Saying their policies are "facially unconstitutional," a federal judge ruled against Walker County, Ga., education leaders in a lawsuit Monday.
U.S. District Court Judge Harold Murphy wrote in his order that the school system's administrators violated the First Amendment with the rules they set up about what someone needs to do before speaking at a school board meeting. In particular, Murphy wrote, the school system should not try to prevent residents from criticizing school employees, and the policy should guarantee people get the chance to speak in a timely manner.
Murphy wrote that the Walker County School District should rewrite its policies. Also, the county is on the hook for a payment to Jim Barrett, a social studies teacher at Saddle Ridge Middle School who filed the lawsuit in March 2015.
"The school district is liable for damages," said Barrett's attorney, Gerry Weber. "End of story. The policy is unconstitutional."
It's not yet clear how much money Walker County will owe. Weber said he doesn't yet know what he will ask for. He said the county can settle the case out of court or go before a jury — probably at some point next year.
"The wise thing for the school district to do would be settle at this point," Weber said. "The judge ordered a long, comprehensive order and ruled against them time and time again."
Patrick Ouzts and Randall Farmer, the attorneys representing the school district in this case, did not return calls and emails seeking comment Tuesday. Neither did Damon Raines, superintendent for Walker County Schools.
The lawsuit began when Raines adjusted the school system's grading policies. Under the new policy, students would be able to retake portions of tests in which they were not satisfied with the results.
"If I fail my driver's test," Raines told the Times Free Press last May, "I can do it again. I'm going to reassess [the students] on the 20 percent they missed and give them the opportunity to show me what they know."
Some teachers, Barrett included, were unhappy with the new system. Under the new policy, they said they are only allowed to give students grades on tests — not on homework, not on day-to-day classwork. And those tests, Barrett said, must be about cookie-cutter performance initiatives, giving teachers little leeway on how to shape their students.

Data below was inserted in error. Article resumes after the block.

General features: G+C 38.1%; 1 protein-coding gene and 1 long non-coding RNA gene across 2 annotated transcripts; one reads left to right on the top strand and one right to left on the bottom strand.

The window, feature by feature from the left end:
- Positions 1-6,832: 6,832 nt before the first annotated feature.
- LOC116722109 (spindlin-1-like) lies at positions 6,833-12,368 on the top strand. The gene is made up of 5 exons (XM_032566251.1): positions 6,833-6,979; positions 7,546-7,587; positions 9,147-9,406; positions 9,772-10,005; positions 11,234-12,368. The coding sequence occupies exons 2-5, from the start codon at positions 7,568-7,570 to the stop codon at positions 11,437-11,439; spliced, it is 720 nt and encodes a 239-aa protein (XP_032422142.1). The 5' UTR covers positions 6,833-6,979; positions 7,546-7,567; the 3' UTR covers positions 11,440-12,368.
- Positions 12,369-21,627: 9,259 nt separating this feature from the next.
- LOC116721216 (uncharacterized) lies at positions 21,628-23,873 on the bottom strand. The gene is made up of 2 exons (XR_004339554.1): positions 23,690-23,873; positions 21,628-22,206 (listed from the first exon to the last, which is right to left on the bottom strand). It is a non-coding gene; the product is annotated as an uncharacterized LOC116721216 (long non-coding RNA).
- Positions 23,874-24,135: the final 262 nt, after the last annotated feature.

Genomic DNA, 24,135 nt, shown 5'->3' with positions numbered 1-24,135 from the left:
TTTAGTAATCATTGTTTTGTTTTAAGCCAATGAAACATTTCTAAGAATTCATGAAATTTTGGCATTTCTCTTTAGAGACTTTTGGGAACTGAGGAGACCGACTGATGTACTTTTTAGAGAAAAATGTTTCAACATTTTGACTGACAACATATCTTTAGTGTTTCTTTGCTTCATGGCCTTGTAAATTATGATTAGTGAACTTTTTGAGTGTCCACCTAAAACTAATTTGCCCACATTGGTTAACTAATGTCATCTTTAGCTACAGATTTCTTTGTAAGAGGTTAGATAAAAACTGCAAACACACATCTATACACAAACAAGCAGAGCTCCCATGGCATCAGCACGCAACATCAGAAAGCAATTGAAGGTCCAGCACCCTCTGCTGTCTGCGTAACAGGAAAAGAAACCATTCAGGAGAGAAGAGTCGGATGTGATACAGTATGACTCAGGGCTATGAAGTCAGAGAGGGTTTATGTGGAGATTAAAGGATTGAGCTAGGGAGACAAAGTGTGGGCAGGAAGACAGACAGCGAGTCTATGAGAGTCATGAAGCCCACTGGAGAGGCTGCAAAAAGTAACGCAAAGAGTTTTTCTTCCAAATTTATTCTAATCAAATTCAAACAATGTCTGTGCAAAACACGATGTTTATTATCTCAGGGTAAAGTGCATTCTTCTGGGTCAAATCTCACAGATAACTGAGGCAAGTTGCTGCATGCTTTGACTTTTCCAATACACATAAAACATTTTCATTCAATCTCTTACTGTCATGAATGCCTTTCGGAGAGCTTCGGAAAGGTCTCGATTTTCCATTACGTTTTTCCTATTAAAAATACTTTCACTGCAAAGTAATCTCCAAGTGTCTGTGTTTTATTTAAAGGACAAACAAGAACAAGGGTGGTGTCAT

Teachers can give homework. And they can give assignments in class. But instead of applying the results of that work to the students' grades, Barrett said the teachers have to rate the performance with a toothless, 1-4 scale. One is bad. Four is good. But none of that score touches a student's final grade.
"It takes all the work ethic out of the education process," Barrett said. "If I can't hold the student accountable for anything outside of the classroom, they don't have to study outside of the classroom."
He added: "It's just a disaster. An absolute disaster. It's nothing less in my opinion than criminal academic neglect."
According to the lawsuit, Barrett tried to meet with Raines in May 2014 and August 2014 about the policy change, which officially took effect this school year. Barrett said Raines "quashed" his attempts to sit down.
Barrett, the president of the Walker County Association of Educators, emailed Raines on Jan. 20, 2015. He asked to speak at the upcoming school board meeting. The next day, Raines offered to meet with Barrett on Jan. 28, 2015.
Barrett gave Raines a list of his concerns about the new grading policy. On Feb. 9, 2015, Raines gave Barrett a written response to all of the issues he had raised. Barrett then asked to go before the school board for its Feb. 17, 2015 meeting.
Barrett said he sent Raines a letter on Feb. 9 asking to go before the board. Raines said he did not receive this request until Feb. 11. Because this request came less than one week before the board meeting, Raines said Barrett could not speak at the board meeting.
Raines later offered to let Barrett speak at the March 10, 2015 meeting. But at that point, Barrett was already in the process of filing a lawsuit.
According to Walker County School District policies, members of the public cannot speak before the board until they first meet with Raines. They tell Raines what their concerns are. Raines then investigates the claims and meets with the concerned residents within 10 days of their first meeting.
If the residents aren't satisfied, they can then file a written request to speak at the school board meeting — assuming they file their request at least one week in advance.
The school district's attorneys argue this creates a more efficient system, given that many issues can be resolved without going before the board. But in his order Monday, Murphy said the policy is unconstitutional because there is no time restriction for when Raines must meet with the concerned residents.
In theory, he could hold them off for months.
Murphy also rules against another school board policy: Residents are not allowed to complain to the school board about school employees. The school district argues that Raines is the one who oversees employees, not the board. So going before the board is pointless. Plus, talking about an employee at a public meeting could violate their privacy.
Murphy, however, said the policy is too widely written. Certainly, there are times when members of the public should be able to speak about school employees at a board meeting.
"The policy, on its face, prohibits all complaints about employees, not just those complaints that would qualify as sensitive personnel matters," Murphy wrote.
Contact staff writer Tyler Jett at email@example.com or at 423-757-6476.